« AnteriorContinuar »
Shall e'er have power upon thee. Then fly, false thanes,
Enter a Servant.
look ? SERV. There is ten thousandMACB.
Geese, villain ? SERV.
Soldiers, sir. MacB. Go prick thy face, and over-red thy fear, Thou lily-liver'd boy. What soldiers, patch? Death of thy soul! those linen cheeks of thine Are counsellors to fear. What soldiers, whey-face?
Serv. The English force, so please you.
Seyton -I am sick at heart,
What news more?
Sey. All is confirm’d, my lord, which was re
flesh be hack'd. Give me my armour, Sey.
'Tis not needed yet. MacB. I'll put it on. Send out more horses; skirr the country round; Hang those that talk of fear. Give me mine armour. How does your patient, doctor? Doct.
Not so sick, my lord, As she is troubled with thick-coming fancies, That keep her from her rest. МАСв. .
Cure her of that. Canst thou not minister to a mind diseased, Pluck from the memory a rooted sorrow, Raze out the written troubles of the brain And with some sweet oblivious antidote Cleanse the stuff4d bosom of that perilous stuff Which weighs upon the heart ? Doct
Therein the patient Must minister to himself.
MacB. Throw physic to the dogs; I'll none of it. Come, put mine armour on; give me my
staff. Seyton, send out. Doctor, the thanes fly from me. Come, sir, dispatch. If thou couldst, doctor, cast The water of my land, find her disease, And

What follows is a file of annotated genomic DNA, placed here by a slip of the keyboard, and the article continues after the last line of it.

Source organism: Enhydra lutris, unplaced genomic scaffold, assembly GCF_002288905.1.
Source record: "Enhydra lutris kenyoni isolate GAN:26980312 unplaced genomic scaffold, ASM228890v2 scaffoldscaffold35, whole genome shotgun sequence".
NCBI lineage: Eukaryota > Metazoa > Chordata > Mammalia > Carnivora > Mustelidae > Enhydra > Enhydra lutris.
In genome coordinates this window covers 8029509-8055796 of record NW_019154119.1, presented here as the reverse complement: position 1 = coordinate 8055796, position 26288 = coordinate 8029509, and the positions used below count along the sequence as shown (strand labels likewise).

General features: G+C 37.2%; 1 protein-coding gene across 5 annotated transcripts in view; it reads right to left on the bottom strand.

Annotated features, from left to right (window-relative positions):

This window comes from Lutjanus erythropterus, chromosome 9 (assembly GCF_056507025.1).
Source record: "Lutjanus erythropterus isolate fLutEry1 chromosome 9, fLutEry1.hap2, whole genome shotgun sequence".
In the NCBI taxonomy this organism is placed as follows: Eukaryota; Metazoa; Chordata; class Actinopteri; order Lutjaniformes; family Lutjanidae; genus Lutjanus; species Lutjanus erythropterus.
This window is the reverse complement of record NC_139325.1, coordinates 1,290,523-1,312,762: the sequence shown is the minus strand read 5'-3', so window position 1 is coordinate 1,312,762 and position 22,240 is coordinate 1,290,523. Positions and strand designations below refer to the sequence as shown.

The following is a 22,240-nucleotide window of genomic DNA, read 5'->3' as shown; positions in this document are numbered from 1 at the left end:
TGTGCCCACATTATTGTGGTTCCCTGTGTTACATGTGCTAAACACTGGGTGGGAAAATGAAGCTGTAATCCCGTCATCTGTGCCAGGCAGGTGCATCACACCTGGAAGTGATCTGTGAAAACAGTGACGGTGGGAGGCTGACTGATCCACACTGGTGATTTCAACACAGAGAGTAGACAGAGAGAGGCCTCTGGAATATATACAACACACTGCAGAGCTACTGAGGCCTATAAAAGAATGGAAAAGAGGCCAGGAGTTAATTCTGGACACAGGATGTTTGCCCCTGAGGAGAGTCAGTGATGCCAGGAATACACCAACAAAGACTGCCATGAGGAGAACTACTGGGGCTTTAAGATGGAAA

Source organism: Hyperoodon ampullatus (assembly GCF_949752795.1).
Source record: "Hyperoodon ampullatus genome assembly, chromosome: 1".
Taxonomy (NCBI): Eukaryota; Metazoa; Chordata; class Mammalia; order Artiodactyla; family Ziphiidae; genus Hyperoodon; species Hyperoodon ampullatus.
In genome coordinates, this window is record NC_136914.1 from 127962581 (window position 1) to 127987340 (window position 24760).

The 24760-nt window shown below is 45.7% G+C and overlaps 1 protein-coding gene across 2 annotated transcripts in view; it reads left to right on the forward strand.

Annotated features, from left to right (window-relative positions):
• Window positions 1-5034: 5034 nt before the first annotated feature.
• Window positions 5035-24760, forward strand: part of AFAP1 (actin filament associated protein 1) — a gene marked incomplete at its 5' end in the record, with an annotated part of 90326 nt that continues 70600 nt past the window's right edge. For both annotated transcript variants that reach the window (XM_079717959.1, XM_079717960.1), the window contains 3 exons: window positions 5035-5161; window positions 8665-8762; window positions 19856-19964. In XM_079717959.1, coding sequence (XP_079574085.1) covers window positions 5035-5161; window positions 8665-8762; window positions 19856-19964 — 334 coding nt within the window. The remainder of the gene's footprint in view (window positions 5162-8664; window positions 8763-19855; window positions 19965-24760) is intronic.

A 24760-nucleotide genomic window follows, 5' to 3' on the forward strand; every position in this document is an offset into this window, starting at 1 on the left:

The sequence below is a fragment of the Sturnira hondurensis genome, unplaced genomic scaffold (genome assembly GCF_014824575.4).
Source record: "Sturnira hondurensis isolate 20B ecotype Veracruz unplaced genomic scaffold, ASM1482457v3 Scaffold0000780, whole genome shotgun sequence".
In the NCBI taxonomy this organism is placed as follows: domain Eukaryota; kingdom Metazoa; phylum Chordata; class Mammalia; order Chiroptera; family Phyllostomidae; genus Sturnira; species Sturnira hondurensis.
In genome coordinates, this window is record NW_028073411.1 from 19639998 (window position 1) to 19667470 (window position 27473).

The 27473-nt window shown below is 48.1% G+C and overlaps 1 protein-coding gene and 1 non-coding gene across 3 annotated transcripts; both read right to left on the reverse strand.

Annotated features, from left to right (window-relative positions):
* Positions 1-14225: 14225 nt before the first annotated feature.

purge it to a sound and pristine health, I would applaud thee to the very
echo, That should applaud again.—Pull't off, I say.What rhubarb, cyme, or what purgative drug,
Would scour these English hence? Hear'st thou
of them ? Doct. Ay, my good lord ; your royal preparation Makes us hear something. МАСв. .
Bring it after me. I will not be afraid of death and bane, Till Birnam forest come to Dunsinane. Doct. [Aside] Were I from Dunsinane away and
clear, Profit again should hardly draw me here. (Exeunt.
Country near Birnam wood. Drum and colours. Enter MALCOLM, old SIWARD
and his Son, MACDUFF, MENTEITH, CAITHNESS, ANGUS, LENNOX, Ross, and Soldiers, marching.
MAL. Cousins, I hope the days are near at hand
We doubt it nothing.
The wood of Birnam.
every soldier hew him down a bough And bear't before him : thereby shall we shadow The numbers of our host and make discovery Err in report of us. SOLDIERS.
It shall be done. Siw. We learn no other but the confident tyrant Keeps still in Dunsinane, and will endure Our setting down before 't. MAL.
'Tis his main hope: For where there is advantage to be given,
Both more and less have given him the revolt,
Let our just censures
The time approaches
drum and colours.
[A cry of women within.
What is that noise ? Sey. It is the cry of women, my good lord.
MacB. I have almost forgot the taste of fears: The time has been, my senses would have cool'd To hear a night-shriek; and my fell of hair
Would at a dismal treatise rouse and stir
Wherefore was that cry? Sey. The queen, my lord, is dead.
MACB, She should have died hereafter;
Enter a Messenger.
Well, say, sir.
Liar and slave!